Gorgeous production design and strong performances elevate the standard erotic thriller plot.
Some of the best thrillers have to do with the home. Night House, The Invisible Man, and series like Haunting of Bly Manor and American Horror Story tap into that vein of particular terror that comes with having your safety, your shelter violated. It quite literally hits you where you live.
That horror of exhaustion is much of the driving force behind HBO’s four-part series, The Girl Before. Directed by Lisa Brühlmann and based on the book by J.P. Delaney/Tony Strong, The Girl Before is a refreshingly modern take on the haunted house. In this case, the house in question is a minimalist mausoleum of a flat with some serious strings attached. The owner/architect Edward (David Oyelowo) has a lot of conditions for potential tenants. Unfortunately, the house’s immaculate surfaces and sparse glamour blind them to the laundry list of red flags piling up.
Girl Before splits the narrative into two timelines. Viewers follow Jane (Gugu Mbatha-Raw) in the present-day and Emma (Jessica Plummer) three years earlier. Both women find something appealing about the house and its architect. Emma sees a fresh start after enduring a terrible ordeal, and she pursues it almost desperately, despite the protests of her partner Simon (Ben Hardy). Jane, recovering from a terrible loss, also seeks a new beginning. However, Jane isn’t after the same kind of safety that Emma seeks. She finds the house, and its rules, a curiosity, a harmless intrigue.
Hitchcock’s Vertigo casts a long shadow over Girl as Edward seems equally obsessed with his idea of perfection as Jimmy Stewart’s poorly-used sap Johnny-O. He seeks perfection not just in his created structure but also in the women that attract and intrigue him. Jane and Emma have a lot of similarities. Both work in marketing, have beautiful natural curls, and share a similar height and figure. But while Jane is reserved and cautious, Emma is a force of nature, chaotic and openly emotional. Her messy, complicated life seems to fascinate and repulse Edward in equal measure. For his part, Edward gives off serious Bluebeard vibes, with Jane and Emma both wondering just what might be behind the locked doors and secret panels in their bridegroom’s fancy castle.
Mbatha-Raw’s barely-contained grief, Plummer’s desperation, and Oyelowo’s rigid physicality put Girl a cut above its contemporaries.
Things get even more complicated when Jane learns that the previous tenant died in the house under mysterious circumstances. Despite being drawn to Edward, she can’t resist the past’s lure. Did this man she desires have a hand in the deaths of not one but two women? And what of the house itself? As Emma and Jane’s isolation from the outside world increases, the house itself seems determined to keep them to itself.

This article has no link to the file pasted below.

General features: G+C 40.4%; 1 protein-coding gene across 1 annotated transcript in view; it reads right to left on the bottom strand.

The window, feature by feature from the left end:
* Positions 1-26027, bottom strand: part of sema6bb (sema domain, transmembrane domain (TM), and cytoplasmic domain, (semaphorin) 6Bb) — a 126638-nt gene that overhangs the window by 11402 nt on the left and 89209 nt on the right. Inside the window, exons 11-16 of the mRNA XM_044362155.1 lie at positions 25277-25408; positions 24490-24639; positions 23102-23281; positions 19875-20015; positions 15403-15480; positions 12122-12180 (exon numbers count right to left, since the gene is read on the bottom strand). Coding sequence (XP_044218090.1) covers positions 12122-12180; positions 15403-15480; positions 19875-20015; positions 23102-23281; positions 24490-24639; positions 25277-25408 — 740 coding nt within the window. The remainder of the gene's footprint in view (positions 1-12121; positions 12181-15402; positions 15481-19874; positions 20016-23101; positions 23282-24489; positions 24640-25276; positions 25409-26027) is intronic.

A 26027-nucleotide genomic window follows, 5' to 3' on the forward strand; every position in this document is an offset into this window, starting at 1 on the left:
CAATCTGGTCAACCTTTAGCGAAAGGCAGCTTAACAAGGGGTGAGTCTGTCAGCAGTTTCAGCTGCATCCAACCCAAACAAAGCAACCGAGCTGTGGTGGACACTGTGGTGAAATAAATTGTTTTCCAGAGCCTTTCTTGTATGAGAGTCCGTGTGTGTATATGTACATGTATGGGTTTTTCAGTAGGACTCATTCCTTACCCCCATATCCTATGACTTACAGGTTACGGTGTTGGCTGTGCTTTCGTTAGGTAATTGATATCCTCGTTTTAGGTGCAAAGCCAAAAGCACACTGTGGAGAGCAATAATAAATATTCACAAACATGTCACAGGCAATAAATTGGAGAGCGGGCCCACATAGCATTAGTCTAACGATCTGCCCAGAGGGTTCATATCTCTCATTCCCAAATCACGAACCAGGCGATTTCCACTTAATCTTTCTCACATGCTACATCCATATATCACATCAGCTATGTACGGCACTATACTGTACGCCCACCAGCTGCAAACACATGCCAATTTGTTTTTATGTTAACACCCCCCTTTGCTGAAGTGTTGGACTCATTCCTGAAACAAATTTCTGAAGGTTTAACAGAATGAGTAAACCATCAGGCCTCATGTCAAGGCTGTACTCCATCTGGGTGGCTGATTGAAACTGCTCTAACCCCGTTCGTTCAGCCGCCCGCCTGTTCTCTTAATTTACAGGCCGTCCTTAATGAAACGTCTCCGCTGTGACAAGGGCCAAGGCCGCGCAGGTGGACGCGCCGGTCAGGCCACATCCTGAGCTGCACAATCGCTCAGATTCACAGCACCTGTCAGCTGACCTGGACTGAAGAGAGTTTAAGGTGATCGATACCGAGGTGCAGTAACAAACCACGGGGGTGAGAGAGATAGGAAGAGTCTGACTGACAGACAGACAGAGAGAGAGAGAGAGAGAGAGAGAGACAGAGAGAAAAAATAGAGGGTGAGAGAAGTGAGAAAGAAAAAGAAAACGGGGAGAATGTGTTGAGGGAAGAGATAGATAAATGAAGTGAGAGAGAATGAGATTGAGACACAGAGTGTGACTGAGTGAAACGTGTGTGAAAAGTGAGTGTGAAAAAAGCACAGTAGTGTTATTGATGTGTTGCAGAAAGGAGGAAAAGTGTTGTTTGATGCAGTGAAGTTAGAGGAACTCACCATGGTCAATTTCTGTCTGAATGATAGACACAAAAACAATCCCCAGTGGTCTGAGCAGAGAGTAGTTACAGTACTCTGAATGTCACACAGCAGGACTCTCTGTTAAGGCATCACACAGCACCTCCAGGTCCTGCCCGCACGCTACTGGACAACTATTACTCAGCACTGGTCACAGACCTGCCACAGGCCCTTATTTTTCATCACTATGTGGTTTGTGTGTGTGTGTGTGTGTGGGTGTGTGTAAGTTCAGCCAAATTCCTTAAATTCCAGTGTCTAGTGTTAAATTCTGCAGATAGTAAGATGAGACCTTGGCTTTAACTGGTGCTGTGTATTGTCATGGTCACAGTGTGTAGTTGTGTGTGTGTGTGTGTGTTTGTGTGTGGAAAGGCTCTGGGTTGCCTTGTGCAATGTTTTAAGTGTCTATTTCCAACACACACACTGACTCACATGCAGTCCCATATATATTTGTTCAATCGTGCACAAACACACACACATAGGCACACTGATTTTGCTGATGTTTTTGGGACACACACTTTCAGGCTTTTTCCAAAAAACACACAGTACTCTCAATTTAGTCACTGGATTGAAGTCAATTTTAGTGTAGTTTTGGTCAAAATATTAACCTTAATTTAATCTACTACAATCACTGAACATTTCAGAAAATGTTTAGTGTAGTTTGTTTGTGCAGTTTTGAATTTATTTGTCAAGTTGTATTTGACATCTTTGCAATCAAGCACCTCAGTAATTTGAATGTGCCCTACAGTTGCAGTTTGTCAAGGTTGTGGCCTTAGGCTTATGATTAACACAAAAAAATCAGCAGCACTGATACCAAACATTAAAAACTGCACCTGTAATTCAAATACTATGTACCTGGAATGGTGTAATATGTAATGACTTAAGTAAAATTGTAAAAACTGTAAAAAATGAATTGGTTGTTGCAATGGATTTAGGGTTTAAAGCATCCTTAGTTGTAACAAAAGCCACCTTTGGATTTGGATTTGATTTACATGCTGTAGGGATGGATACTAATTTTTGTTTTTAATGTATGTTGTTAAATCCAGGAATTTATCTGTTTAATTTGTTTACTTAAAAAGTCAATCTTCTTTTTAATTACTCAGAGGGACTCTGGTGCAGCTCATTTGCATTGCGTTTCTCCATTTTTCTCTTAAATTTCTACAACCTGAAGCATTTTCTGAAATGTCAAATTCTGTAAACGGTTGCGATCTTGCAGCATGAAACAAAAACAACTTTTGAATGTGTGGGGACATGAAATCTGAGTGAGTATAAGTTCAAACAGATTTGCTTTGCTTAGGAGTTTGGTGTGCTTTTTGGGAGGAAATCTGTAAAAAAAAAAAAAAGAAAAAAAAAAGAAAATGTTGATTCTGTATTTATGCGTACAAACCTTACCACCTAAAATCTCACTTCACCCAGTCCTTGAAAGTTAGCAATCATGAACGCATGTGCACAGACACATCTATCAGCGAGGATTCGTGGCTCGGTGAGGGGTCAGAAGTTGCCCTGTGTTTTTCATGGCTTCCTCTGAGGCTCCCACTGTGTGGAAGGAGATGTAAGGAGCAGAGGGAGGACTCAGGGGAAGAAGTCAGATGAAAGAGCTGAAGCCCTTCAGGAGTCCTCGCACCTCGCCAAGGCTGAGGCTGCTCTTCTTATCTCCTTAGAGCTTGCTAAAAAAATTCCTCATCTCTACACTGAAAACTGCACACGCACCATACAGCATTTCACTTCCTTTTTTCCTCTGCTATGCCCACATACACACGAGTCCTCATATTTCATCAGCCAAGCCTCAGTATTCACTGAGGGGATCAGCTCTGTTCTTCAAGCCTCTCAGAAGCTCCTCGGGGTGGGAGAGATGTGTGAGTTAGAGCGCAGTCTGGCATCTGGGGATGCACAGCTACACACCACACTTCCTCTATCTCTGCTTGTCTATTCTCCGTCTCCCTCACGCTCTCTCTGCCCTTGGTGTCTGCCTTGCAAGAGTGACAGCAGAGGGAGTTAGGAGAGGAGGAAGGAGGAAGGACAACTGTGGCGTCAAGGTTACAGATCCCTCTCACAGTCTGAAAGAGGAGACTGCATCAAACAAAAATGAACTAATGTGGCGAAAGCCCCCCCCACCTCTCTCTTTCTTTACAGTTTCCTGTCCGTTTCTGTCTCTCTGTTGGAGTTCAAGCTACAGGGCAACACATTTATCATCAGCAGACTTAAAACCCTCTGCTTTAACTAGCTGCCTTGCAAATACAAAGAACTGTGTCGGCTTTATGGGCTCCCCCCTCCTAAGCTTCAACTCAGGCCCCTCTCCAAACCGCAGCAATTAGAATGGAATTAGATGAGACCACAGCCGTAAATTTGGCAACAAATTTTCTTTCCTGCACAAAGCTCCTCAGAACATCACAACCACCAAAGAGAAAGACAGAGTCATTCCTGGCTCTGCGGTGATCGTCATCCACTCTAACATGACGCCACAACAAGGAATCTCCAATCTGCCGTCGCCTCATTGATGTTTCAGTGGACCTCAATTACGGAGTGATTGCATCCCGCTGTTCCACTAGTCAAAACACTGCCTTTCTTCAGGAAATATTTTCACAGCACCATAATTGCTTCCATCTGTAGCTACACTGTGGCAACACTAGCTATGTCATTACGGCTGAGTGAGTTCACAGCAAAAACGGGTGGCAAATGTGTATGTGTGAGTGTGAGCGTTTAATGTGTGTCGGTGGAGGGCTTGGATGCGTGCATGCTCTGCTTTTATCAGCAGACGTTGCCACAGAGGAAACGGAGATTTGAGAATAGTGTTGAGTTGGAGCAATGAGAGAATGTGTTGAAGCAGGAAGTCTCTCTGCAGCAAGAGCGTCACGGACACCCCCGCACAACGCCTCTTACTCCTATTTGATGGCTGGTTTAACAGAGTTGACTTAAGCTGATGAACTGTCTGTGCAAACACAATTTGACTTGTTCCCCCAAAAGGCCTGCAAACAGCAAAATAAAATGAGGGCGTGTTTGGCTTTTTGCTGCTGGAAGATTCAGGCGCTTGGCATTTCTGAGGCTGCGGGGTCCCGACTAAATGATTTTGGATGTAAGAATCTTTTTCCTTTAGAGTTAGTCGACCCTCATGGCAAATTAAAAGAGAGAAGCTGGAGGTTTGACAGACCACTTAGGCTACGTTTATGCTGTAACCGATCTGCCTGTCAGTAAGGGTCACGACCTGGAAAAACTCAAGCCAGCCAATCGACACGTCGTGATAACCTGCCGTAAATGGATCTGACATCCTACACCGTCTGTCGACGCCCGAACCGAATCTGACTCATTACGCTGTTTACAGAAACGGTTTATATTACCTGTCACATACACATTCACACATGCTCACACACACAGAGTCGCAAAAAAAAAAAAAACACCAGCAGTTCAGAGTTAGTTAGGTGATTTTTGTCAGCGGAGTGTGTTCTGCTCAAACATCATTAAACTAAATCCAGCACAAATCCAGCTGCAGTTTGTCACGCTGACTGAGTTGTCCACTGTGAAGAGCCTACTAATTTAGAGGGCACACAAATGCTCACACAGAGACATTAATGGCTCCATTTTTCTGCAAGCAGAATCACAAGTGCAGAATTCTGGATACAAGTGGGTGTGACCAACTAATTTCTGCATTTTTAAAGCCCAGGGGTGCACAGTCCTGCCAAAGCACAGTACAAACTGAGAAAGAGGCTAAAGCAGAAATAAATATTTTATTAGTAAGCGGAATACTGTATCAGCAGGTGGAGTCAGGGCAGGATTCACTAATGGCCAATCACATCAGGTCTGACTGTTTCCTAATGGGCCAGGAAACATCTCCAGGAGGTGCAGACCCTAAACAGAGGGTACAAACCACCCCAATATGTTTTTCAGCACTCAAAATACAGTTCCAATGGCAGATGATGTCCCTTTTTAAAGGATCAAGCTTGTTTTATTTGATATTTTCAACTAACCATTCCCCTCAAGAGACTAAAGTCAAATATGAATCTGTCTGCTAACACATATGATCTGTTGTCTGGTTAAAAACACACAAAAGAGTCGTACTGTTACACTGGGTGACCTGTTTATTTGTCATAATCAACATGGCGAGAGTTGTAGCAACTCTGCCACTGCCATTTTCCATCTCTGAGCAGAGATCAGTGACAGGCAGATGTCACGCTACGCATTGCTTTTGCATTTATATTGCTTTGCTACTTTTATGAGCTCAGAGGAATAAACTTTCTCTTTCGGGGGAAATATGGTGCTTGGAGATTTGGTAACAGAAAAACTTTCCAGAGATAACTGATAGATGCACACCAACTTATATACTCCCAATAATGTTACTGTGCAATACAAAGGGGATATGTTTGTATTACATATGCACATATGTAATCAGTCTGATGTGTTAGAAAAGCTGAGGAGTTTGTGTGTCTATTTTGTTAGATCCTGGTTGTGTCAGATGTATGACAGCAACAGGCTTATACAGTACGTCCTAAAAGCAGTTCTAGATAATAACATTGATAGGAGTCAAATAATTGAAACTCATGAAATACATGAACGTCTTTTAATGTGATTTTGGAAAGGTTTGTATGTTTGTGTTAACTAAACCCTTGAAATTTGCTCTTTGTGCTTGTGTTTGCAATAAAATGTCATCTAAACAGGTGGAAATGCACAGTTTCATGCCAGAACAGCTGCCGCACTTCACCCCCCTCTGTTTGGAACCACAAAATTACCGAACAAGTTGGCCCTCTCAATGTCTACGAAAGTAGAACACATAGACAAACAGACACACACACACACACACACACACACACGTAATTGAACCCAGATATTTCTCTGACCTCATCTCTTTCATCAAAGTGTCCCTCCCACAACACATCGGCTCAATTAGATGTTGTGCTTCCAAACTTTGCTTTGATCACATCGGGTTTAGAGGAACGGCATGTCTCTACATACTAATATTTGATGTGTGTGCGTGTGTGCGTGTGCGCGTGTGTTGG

Smart homes have increasingly become portrayed as tools of domestic abuse–something The Girl Before and films like 2020’s The Invisible Man use to their advantage. Girl’s generically malevolent AI (called Housekeeper) not only steals its tenants’ personal data, but it also begins subtly taunting the home’s occupants, denying them access to necessities like water until they’ve completed another lengthy Myers-Briggs-type questionnaire. In the end, the series doesn’t make much of Housekeeper–or its intentions. Still, it serves as an effective tool in the slow erosion of Emma’s mental health and preventing Jane from further investigating the circumstances of her predecessor’s death.
Plot-wise, Girl is standard murder-mystery/erotic thriller fare. However, the sumptuous production design and performances from the three leads surpass other entries in the “Girl” genre. While there are plenty of incredulous moments where you just have to groan, “oh, come on,” it’s the emotional performances that make Girl a standout. Mbatha-Raw’s barely-contained grief, Plummer’s desperation, and Oyelowo’s rigid physicality put Girl a cut above its contemporaries.
The 4 part series is as sleek and stylish. While its big reveal may be a tad obvious by the end, the journey to that point is totally enjoyable. Yes, it is a slow burn (at times a bit too slow), but the building tension culminates in a satisfying conclusion, assuming you’re like me, and the most satisfying thing you can see is a man going to therapy. Those looking for something genuinely bonkers on the level of Behind Her Eyes might be disappointed, but viewers who want a stylish Hitchcockian mystery with some emotional heft need look no further.
The Girl Before opens its doors on HBO Max February 10th.